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The jobs crisis and beyond

One idea the world has not tried

Comment from Davos by ILO Director-General Guy Ryder, published on

Comment | Davos | 24 January 2013
ILO Director-general Guy Ryder at the Open forum interactive session 'Unemployed or Unemployable?'
DAVOS, Switzerland – We have spent the past five years trying to jumpstart the global economy. After a promising start, we now seem to be heading in the wrong direction.

The crisis continues to bite in advanced countries, emerging and developing economies are slowing down, and more economic gloom looms on the horizon.

Some 200 million people worldwide are out of a job. According to the ILO’s Global Employment Trends 2013, that number is rising and could reach 210 million by 2017.

Young people are particularly hard hit. Close to 75 million 15-24 year olds are unemployed. Many of them experience long spells of unemployment right from the start, or leave the labour market altogether, often losing their professional and social skills and missing out on on-the-job experience.

Ask any of these young women and men what the key to a decent life is and nine out of ten times the answer will be: a decent job. Ask anyone else and the answer will most likely be the same.

There is one idea we have not tried: making job creation our number one priority. We have talked about it, but haven’t really acted on it. It’s a simple idea that could promote a sustainable recovery from the crisis now, and lead to poverty eradication in the future.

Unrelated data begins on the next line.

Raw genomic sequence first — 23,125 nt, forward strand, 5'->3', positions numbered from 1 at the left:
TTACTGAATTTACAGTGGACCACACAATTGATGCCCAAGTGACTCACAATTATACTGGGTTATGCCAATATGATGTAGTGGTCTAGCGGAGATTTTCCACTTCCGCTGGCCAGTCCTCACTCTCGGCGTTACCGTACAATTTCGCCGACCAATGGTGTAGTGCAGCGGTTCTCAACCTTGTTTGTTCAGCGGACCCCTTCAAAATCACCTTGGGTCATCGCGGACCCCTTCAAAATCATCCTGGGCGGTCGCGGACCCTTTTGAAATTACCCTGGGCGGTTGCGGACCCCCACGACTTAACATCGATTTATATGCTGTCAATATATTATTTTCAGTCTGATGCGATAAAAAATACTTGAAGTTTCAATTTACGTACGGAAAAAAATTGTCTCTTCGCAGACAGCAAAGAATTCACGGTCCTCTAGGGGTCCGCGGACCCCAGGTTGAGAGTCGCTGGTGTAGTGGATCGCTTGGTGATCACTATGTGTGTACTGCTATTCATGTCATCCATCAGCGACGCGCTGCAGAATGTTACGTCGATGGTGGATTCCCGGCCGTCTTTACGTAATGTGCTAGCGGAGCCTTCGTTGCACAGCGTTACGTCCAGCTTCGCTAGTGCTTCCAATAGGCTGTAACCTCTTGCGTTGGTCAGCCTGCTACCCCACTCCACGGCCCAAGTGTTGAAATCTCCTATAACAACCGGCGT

This is particularly timely as we start debating the post-2015 development agenda.

Originally, the 2015 U.N. Millennium Developments Goals (MDGs) did not mention jobs, but “full and productive employment and decent work for all” was eventually added as one of the targets to eradicate extreme hunger and poverty.

Almost 190 nations committed to those goals in 2000. Since then, a confluence of crises – financial, food, fuel and environmental – has caused most countries to move further away from full employment, while progress in eradicating poverty has been uncertain and uneven.

We need about 45-50 million new jobs annually over the next ten years just to keep up with demographics and reduce unemployment. Not just jobs, but jobs that pay enough to make a decent living. And when jobs go missing, as we’ve repeatedly seen during this crisis, basic social protection can make the difference between life and death for the most vulnerable.

The debate on what will follow the MDGs is still in its early stages. We must grab this opportunity to make sure job creation is formally recognized as one of the goals of the post-2015 development agenda.

This would help mobilise international development assistance. Low-income countries need support for the investments in infrastructure that create jobs in the short-run and in skills and innovation that would raise workers’ productivity and income over the medium term.

On a wider level, work connects people with their society and the economy. Having a safe, productive and fairly remunerated job is key for people to gain self-esteem and a sense of belonging to a community.

By contrast, when people have no jobs or are forced to work in poverty, there is less growth, less security and less human and economic development. Add to this the growing income and social inequalities within and across countries, and what you get is a recipe for economic, political and social instability.

A shift to inclusive and sustainable development will not be possible if millions of people are denied the opportunity to earn their living in conditions of equity and dignity.

That is why our efforts to achieve inclusive, equitable and sustainable development must be anchored in decent jobs. And why it’s time to redouble them now.